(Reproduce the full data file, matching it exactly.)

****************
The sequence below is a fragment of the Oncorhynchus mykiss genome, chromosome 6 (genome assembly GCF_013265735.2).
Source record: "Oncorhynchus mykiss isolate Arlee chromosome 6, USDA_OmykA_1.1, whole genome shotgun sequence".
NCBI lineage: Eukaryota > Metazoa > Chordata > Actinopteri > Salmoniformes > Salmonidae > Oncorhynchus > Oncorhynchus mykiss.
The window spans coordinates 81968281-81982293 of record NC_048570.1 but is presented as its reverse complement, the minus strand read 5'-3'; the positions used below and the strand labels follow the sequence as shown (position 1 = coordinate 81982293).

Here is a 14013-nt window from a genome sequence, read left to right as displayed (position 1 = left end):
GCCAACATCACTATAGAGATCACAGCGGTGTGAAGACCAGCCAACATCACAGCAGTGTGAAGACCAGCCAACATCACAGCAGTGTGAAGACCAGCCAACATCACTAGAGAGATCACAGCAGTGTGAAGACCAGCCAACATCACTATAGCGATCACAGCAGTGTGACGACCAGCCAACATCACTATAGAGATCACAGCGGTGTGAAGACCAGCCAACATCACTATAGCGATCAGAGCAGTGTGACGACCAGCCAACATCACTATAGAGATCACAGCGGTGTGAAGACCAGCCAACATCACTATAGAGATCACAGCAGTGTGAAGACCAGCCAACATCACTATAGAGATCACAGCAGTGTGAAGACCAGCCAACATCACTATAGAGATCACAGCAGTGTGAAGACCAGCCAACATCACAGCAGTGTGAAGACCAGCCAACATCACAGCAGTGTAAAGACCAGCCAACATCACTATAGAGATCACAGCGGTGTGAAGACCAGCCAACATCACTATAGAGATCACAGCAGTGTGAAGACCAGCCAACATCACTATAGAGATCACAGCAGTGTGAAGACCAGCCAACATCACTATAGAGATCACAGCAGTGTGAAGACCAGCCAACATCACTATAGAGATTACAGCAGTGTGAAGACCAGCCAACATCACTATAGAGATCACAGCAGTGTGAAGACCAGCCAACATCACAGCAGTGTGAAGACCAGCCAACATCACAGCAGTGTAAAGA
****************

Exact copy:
The sequence below is a fragment of the Oncorhynchus mykiss genome, chromosome 6 (genome assembly GCF_013265735.2).
Source record: "Oncorhynchus mykiss isolate Arlee chromosome 6, USDA_OmykA_1.1, whole genome shotgun sequence".
NCBI lineage: Eukaryota > Metazoa > Chordata > Actinopteri > Salmoniformes > Salmonidae > Oncorhynchus > Oncorhynchus mykiss.
The window spans coordinates 81968281-81982293 of record NC_048570.1 but is presented as its reverse complement, the minus strand read 5'-3'; the positions used below and the strand labels follow the sequence as shown (position 1 = coordinate 81982293).

Here is a 14013-nt window from a genome sequence, read left to right as displayed (position 1 = left end):
GCCAACATCACTATAGAGATCACAGCGGTGTGAAGACCAGCCAACATCACAGCAGTGTGAAGACCAGCCAACATCACAGCAGTGTGAAGACCAGCCAACATCACTAGAGAGATCACAGCAGTGTGAAGACCAGCCAACATCACTATAGCGATCACAGCAGTGTGACGACCAGCCAACATCACTATAGAGATCACAGCGGTGTGAAGACCAGCCAACATCACTATAGCGATCAGAGCAGTGTGACGACCAGCCAACATCACTATAGAGATCACAGCGGTGTGAAGACCAGCCAACATCACTATAGAGATCACAGCAGTGTGAAGACCAGCCAACATCACTATAGAGATCACAGCAGTGTGAAGACCAGCCAACATCACTATAGAGATCACAGCAGTGTGAAGACCAGCCAACATCACAGCAGTGTGAAGACCAGCCAACATCACAGCAGTGTAAAGACCAGCCAACATCACTATAGAGATCACAGCGGTGTGAAGACCAGCCAACATCACTATAGAGATCACAGCAGTGTGAAGACCAGCCAACATCACTATAGAGATCACAGCAGTGTGAAGACCAGCCAACATCACTATAGAGATCACAGCAGTGTGAAGACCAGCCAACATCACTATAGAGATTACAGCAGTGTGAAGACCAGCCAACATCACTATAGAGATCACAGCAGTGTGAAGACCAGCCAACATCACAGCAGTGTGAAGACCAGCCAACATCACAGCAGTGTAAAGA